A man to my right is telling the guy next to him what it was like when he broke his leg.  He's talking loudly so everyone can hear.  He's saying that he had to have five injections in his spine.  He's acting it out, going 'Oowwrhhh!' everytime he gets injected.  He's a small guy with tattoos all over, even on his neck.  He's got big forearms, incredibly well developed. A little lost guy.


'Whats wrong with you?'  
'I had TB last year' I reply 'and I feel like I have it again.  My spit test is negative.'
'When did you finish your treatment?'  
'Hmm...' I say, thinking up to the faded and watermarked roof, 'I think about November.'
'Okay.' She looks at my letter from the sister at Claremont.  
'Wait in the passage.'


Up here in the X-Ray department, on the second floor, down the passage, left, up the stairs, one, two, straight, follow the sign right then left into the X-Ray corridor, there are new things to consider.  For instance, basic daily hygiene tips, the Springbok rugby team, how to keep the silent killer (high blood pressure) in check, the pros and cons of using alcohol and drugs during pregnancy, how dangerous emotional abuse really is, good foot care practice (don't ever use scissors or razors on your feet, don't use hot water bottles on your legs, don't soak you feet in boiling hot water, don't wear shoes that are too high or narrow.  DO NOT walk barefoot.) Self breast examination techniques (with accompanying pictures of a young woman with excellent, beautifully rounded and firm breasts), the health of non-smokers as pertains to second hand smoke from smokers, and some more AIDs information.


    'Sex is a great desire, but without a condom, you play with fire!'

    'Don't be a monkey about AIDs and HIV!'


I've had my X-Ray.  I'm sitting in the X-Ray room, waiting for her to come back.  There are leaden coats on the wall.  One of them is marked 'Dr Mavis'.  They're flippin heavy.  A lead coat, literally, sleeves and everything.  A full-on leaden coat.


I've had to have another X-Ray.  This time I had to cross my arms above my head.  The woman taking them is very kind.  Standing with my shirt off is chilly.


I've got it! Got the sheets!  I'm finished at 8:24!  It took only an hour.  I walk quite quickly away from the X-Ray department.  Straight down the passage, passing the posters on my right, to the stairs where I go down two at a time two floors.  At the bottom I turn left, not needing to go back past the emergency waiting room, and follow the passage until I turn left once again, bringing me out into the parking lot.  This building is very much like a school, big with passages and rooms and rooms.  Courtyards.  Forgotten equipment.  I guess I'm saying it's a government place.  I get in my car and drive away. Till next week then.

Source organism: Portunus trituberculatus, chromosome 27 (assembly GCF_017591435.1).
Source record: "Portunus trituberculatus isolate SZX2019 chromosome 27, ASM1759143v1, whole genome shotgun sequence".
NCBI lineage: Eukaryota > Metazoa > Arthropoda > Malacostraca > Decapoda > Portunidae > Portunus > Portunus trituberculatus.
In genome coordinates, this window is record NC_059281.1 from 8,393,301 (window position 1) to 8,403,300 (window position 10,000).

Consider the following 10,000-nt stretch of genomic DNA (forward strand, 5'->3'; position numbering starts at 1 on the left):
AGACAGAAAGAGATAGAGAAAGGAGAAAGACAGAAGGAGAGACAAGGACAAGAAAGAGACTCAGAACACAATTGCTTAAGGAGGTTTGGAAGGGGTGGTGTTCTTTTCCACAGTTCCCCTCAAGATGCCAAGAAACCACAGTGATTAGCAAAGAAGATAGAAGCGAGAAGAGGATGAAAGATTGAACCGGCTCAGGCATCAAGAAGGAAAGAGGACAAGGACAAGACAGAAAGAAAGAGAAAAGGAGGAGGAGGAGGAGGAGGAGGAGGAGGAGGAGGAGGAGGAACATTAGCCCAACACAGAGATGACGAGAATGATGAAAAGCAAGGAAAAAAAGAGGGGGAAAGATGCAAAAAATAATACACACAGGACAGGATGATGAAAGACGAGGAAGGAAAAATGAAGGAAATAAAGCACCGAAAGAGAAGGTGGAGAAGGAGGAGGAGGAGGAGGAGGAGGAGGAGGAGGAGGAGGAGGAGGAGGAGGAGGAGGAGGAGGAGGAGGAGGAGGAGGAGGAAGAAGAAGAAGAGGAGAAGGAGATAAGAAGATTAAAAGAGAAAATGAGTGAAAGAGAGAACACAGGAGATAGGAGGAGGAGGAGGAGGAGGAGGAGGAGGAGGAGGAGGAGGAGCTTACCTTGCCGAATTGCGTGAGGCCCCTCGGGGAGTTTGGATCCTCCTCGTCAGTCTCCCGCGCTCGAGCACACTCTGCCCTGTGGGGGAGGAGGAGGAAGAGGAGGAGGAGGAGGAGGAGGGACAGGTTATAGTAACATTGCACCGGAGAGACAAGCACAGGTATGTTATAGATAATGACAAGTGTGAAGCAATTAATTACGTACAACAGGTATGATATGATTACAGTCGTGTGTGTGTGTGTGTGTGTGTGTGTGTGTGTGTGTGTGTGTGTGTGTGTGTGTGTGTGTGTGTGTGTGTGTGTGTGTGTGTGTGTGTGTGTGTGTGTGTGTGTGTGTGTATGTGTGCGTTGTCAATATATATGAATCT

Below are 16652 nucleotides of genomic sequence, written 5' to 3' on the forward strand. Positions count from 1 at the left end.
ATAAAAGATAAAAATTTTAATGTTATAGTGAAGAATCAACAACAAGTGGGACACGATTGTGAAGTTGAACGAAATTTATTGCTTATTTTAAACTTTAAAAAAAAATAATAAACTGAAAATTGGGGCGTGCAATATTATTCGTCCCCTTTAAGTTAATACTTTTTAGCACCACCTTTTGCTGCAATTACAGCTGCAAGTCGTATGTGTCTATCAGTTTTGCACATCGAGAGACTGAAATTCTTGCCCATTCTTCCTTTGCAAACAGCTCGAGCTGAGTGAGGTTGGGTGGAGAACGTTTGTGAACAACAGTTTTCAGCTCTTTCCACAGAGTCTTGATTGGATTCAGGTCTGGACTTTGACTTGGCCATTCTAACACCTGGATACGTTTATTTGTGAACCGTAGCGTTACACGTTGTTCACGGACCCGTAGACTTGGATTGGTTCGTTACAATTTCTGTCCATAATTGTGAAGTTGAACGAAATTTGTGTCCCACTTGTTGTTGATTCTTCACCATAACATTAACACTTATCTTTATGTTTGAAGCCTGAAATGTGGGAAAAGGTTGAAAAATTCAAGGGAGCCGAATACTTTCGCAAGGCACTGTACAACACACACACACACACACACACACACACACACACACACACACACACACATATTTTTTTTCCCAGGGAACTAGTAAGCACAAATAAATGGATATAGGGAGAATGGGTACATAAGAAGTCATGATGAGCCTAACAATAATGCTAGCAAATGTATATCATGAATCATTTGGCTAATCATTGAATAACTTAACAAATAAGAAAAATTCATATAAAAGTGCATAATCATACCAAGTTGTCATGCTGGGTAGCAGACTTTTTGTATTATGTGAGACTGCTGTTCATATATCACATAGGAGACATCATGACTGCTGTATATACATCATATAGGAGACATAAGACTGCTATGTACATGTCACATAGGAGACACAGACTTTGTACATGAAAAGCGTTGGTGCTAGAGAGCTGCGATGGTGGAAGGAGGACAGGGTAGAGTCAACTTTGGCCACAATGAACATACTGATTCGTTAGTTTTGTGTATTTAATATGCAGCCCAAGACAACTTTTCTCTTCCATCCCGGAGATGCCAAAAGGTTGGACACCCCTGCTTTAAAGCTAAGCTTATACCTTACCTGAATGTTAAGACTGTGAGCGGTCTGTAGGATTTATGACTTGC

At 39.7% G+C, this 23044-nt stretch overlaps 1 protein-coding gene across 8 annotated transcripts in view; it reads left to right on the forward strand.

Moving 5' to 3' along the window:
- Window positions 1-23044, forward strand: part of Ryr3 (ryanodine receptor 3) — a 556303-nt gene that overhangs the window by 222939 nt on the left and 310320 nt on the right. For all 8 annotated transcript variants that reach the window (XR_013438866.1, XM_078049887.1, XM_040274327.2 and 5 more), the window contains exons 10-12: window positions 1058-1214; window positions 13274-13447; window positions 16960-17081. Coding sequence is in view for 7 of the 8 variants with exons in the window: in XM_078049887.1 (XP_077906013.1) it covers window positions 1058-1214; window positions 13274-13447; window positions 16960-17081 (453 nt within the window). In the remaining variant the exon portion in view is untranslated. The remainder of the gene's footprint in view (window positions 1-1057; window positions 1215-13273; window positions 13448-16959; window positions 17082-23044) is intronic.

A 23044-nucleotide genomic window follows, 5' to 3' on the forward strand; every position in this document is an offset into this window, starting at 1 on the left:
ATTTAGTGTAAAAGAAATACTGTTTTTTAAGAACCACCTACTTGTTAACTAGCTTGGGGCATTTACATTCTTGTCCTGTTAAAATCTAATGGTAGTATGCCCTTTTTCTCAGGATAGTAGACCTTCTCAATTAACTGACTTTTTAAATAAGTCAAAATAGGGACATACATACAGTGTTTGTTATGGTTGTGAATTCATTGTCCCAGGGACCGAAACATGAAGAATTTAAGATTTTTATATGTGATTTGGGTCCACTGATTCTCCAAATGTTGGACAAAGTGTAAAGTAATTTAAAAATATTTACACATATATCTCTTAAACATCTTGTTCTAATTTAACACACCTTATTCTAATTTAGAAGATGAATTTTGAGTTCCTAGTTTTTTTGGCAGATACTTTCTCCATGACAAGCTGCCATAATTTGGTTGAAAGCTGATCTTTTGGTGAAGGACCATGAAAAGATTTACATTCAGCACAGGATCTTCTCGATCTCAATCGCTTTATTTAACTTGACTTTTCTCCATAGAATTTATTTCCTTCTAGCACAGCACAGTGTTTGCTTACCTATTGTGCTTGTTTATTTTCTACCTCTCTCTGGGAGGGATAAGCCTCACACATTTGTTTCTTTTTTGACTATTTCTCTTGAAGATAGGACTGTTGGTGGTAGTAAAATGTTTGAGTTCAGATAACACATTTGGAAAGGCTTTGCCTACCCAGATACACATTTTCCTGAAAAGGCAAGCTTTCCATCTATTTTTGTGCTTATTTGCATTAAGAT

19 August, 2008


I'm back at Claremont Clinic.  I have my X-rays from pre-TB treatment last year, and my current ones with me in a big yellow envelope.  Outside the clinic there is a sign that says 'Closed, TB Session, Afternoon'.  Great because the place looks pretty empty.  I'm here to see the Doctor.  I'm feeling sick.  Achey, tired.  I was told to come at 12:30, the doctor should be here at 13:00.


I'm sitting in the general waiting area.  To my right there is a black man giving me an evil stare. He's holding a baby wrapped in white clothes and a towel.  The baby is awake but totally calm, dark brown in the white clothes.  Two benches behind him there sits a couple with a baby too.  In front to my left two women are sitting, the one furthest from me is also holding a quiet baby.  Somewhere further inside the building another baby is crying.  I can hear the sister talking.  The baby is howling, screams getting louder and louder, the kind of sound you want to hit, do whatever it takes to get it to stop without thinking.


The baby has stopped crying.  It's become very peaceful here. Sun is shining though the big windows and reflecting off the linoleum floors.  I can see into a small rectangular court yard.  In the distance behind that I can see a peak of the mountain, covered in trees, a little hazy in a warm Spring sky.  There's a gentle breeze wafting through the place.


Everyone here has TB. There is a sign on the wall of the passage further on that says all windows should be kept open to help combat the spread of the disease.  It's airborne and catchy.  The sign is accompanied by a little cartoon of a man opening the windows.  He's got a huge big happy look on his face.  He fuckin loves it.  Opening those windows.  He flings them open.  He lets the TB out.


'All babies under 3 years old are to be wieghed naked.  A very sick child should be reported to     reception immediately.'


There are four posters and signs on the walls carrying the same message.  They all say that if your baby is sick you should report it to the sister immediately.  Even diarrhoea can be fatal.  I could see it happening, a baby dying because it has gone quiet, and the mother thought she should wait her turn.  Nobody talks.


Every sound here echoes.  It reminds me of when I spent some time at a fire station.  The sound quality was the same, echoey.  And the environment was the same. Stretches of linoleum, shiny in the light, quiet and still.  The only movement would be something wafting in a breeze, or one man, walking across and away.